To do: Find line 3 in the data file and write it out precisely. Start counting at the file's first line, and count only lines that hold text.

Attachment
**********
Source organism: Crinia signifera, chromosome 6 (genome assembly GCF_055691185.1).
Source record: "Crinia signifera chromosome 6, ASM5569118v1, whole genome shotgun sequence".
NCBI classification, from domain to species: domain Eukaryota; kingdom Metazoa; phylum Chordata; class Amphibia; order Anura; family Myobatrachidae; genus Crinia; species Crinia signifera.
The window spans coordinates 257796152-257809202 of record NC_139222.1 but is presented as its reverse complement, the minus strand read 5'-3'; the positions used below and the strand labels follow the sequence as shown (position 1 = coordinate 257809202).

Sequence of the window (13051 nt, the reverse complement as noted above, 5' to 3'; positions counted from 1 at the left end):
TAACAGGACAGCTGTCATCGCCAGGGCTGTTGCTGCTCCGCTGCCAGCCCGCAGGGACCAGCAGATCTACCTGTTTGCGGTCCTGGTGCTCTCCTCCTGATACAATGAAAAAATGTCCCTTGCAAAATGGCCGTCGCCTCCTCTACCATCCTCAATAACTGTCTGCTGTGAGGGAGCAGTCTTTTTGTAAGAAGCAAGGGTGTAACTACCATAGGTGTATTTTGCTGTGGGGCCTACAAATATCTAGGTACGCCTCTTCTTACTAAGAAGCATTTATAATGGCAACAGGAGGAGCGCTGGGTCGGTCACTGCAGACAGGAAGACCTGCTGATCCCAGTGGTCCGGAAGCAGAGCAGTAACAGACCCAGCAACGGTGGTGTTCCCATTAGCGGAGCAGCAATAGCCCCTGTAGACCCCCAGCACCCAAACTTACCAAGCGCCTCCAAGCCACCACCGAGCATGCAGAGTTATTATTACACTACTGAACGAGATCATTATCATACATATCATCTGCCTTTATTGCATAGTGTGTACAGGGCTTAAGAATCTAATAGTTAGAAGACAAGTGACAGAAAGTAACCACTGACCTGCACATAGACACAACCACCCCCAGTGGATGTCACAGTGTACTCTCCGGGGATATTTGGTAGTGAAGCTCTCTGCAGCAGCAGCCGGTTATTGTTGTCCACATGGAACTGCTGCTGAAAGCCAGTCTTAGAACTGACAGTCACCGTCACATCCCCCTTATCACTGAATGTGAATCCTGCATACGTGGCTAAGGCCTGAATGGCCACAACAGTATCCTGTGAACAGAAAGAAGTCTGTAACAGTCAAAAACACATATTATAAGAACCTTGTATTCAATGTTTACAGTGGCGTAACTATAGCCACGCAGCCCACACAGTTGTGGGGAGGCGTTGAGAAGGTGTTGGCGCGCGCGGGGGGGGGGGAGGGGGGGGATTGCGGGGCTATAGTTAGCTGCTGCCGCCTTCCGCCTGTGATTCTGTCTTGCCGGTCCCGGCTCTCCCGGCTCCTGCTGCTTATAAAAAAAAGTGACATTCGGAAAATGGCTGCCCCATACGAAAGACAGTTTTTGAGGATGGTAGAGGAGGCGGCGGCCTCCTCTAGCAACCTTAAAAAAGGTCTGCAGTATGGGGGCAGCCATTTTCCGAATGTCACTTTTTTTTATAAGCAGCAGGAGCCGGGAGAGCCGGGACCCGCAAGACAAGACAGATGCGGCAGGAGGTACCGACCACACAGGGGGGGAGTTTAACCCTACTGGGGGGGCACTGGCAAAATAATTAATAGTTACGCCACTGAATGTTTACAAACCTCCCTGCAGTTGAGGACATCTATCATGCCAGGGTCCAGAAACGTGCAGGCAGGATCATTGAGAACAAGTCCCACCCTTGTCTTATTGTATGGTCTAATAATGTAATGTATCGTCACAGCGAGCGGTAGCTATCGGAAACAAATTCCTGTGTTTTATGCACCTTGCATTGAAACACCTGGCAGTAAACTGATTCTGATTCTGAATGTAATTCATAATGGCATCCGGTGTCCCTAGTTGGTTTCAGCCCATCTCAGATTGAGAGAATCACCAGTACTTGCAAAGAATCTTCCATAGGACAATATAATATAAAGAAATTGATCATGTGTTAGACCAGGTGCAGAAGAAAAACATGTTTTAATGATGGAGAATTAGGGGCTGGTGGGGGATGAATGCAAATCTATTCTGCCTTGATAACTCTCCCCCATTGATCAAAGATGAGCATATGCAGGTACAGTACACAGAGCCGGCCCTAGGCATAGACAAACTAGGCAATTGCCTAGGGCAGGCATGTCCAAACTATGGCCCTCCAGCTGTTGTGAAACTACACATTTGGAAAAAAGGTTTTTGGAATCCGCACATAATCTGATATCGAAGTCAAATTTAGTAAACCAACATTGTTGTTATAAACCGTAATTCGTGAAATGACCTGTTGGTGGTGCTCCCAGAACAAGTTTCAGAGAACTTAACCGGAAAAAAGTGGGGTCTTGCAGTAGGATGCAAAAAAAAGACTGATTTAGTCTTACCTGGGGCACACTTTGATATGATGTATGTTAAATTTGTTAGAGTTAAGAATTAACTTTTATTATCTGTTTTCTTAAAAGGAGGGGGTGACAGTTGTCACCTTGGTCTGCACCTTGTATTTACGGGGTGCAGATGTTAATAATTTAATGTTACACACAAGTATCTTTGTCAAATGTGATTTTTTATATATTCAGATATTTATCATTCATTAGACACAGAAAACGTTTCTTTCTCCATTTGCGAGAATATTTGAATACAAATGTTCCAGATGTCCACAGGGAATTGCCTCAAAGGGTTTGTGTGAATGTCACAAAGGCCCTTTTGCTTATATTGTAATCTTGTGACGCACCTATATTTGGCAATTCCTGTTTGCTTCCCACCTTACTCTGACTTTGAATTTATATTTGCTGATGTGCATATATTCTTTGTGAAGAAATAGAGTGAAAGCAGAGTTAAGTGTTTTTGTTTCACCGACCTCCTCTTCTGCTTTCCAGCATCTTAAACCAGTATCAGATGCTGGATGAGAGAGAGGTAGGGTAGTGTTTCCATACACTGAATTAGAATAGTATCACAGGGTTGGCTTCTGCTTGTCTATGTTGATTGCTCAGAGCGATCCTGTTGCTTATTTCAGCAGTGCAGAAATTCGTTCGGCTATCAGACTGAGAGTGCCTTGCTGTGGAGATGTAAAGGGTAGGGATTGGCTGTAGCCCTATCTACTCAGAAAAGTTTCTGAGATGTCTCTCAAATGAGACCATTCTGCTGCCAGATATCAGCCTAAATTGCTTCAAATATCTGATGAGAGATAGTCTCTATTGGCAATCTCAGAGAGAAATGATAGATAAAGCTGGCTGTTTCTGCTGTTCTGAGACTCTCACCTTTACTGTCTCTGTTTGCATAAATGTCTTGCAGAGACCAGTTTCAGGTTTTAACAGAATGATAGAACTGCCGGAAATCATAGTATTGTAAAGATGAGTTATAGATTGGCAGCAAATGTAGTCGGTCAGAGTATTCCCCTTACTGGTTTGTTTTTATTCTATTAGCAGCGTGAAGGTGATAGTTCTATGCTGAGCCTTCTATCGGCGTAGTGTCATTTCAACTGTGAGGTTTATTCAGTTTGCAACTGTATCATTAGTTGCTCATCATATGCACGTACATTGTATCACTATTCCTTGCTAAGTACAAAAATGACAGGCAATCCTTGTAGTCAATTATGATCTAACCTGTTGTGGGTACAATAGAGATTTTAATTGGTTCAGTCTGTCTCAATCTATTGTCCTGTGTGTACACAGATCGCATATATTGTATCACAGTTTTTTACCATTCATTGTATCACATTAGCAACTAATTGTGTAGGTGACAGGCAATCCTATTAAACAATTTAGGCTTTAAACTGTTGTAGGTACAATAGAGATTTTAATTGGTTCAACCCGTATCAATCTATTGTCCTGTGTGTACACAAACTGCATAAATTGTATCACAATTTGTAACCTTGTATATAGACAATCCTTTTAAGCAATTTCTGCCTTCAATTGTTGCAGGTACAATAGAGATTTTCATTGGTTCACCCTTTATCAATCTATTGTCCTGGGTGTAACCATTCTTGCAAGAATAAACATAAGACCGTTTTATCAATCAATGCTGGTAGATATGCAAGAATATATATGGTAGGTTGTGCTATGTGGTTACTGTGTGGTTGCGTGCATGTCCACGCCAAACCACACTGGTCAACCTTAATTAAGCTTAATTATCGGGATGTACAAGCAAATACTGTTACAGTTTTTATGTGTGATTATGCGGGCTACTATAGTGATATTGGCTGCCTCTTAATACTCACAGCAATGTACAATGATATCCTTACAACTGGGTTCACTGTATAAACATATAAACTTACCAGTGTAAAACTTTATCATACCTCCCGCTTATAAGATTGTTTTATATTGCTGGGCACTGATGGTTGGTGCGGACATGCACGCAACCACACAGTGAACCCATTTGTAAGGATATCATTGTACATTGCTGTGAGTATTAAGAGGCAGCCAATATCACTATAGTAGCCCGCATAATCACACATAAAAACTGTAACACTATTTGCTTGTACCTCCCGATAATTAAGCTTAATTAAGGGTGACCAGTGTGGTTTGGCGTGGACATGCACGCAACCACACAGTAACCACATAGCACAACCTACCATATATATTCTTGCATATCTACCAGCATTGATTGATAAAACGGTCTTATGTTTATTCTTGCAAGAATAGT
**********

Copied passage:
NCBI classification, from domain to species: domain Eukaryota; kingdom Metazoa; phylum Chordata; class Amphibia; order Anura; family Myobatrachidae; genus Crinia; species Crinia signifera.